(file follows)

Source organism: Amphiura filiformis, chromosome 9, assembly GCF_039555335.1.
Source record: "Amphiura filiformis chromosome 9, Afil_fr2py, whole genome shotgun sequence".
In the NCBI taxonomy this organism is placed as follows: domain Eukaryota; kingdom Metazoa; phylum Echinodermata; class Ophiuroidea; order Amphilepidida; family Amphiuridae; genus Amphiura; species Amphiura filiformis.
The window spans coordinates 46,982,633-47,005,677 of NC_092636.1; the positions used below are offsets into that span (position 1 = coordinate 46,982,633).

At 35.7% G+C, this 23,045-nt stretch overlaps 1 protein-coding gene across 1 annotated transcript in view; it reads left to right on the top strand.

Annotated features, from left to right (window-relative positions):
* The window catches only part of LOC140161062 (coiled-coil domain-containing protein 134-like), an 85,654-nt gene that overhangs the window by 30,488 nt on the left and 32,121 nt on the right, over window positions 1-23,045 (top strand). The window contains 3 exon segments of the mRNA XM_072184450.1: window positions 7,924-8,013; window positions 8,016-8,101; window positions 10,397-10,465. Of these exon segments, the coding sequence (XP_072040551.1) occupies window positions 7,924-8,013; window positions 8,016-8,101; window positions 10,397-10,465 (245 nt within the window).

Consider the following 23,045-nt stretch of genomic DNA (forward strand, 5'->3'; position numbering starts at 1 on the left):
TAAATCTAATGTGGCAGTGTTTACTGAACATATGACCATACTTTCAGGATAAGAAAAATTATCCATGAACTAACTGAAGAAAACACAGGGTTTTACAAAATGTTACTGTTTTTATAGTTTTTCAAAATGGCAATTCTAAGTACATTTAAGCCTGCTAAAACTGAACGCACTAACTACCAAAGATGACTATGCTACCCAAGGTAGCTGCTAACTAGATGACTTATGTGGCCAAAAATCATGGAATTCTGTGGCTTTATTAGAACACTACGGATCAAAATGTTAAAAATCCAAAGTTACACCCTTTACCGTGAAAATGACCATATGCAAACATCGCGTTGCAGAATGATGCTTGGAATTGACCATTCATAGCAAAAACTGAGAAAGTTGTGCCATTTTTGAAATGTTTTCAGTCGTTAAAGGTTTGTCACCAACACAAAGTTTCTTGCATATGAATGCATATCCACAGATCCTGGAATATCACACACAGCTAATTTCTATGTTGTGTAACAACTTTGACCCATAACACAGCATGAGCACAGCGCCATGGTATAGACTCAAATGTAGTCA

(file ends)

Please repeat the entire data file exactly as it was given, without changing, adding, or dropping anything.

Source organism: Amphiura filiformis, chromosome 9, assembly GCF_039555335.1.
Source record: "Amphiura filiformis chromosome 9, Afil_fr2py, whole genome shotgun sequence".
In the NCBI taxonomy this organism is placed as follows: domain Eukaryota; kingdom Metazoa; phylum Echinodermata; class Ophiuroidea; order Amphilepidida; family Amphiuridae; genus Amphiura; species Amphiura filiformis.
The window spans coordinates 46,982,633-47,005,677 of NC_092636.1; the positions used below are offsets into that span (position 1 = coordinate 46,982,633).

At 35.7% G+C, this 23,045-nt stretch overlaps 1 protein-coding gene across 1 annotated transcript in view; it reads left to right on the top strand.

Annotated features, from left to right (window-relative positions):
* The window catches only part of LOC140161062 (coiled-coil domain-containing protein 134-like), an 85,654-nt gene that overhangs the window by 30,488 nt on the left and 32,121 nt on the right, over window positions 1-23,045 (top strand). The window contains 3 exon segments of the mRNA XM_072184450.1: window positions 7,924-8,013; window positions 8,016-8,101; window positions 10,397-10,465. Of these exon segments, the coding sequence (XP_072040551.1) occupies window positions 7,924-8,013; window positions 8,016-8,101; window positions 10,397-10,465 (245 nt within the window).

Consider the following 23,045-nt stretch of genomic DNA (forward strand, 5'->3'; position numbering starts at 1 on the left):
TAAATCTAATGTGGCAGTGTTTACTGAACATATGACCATACTTTCAGGATAAGAAAAATTATCCATGAACTAACTGAAGAAAACACAGGGTTTTACAAAATGTTACTGTTTTTATAGTTTTTCAAAATGGCAATTCTAAGTACATTTAAGCCTGCTAAAACTGAACGCACTAACTACCAAAGATGACTATGCTACCCAAGGTAGCTGCTAACTAGATGACTTATGTGGCCAAAAATCATGGAATTCTGTGGCTTTATTAGAACACTACGGATCAAAATGTTAAAAATCCAAAGTTACACCCTTTACCGTGAAAATGACCATATGCAAACATCGCGTTGCAGAATGATGCTTGGAATTGACCATTCATAGCAAAAACTGAGAAAGTTGTGCCATTTTTGAAATGTTTTCAGTCGTTAAAGGTTTGTCACCAACACAAAGTTTCTTGCATATGAATGCATATCCACAGATCCTGGAATATCACACACAGCTAATTTCTATGTTGTGTAACAACTTTGACCCATAACACAGCATGAGCACAGCGCCATGGTATAGACTCAAATGTAGTCA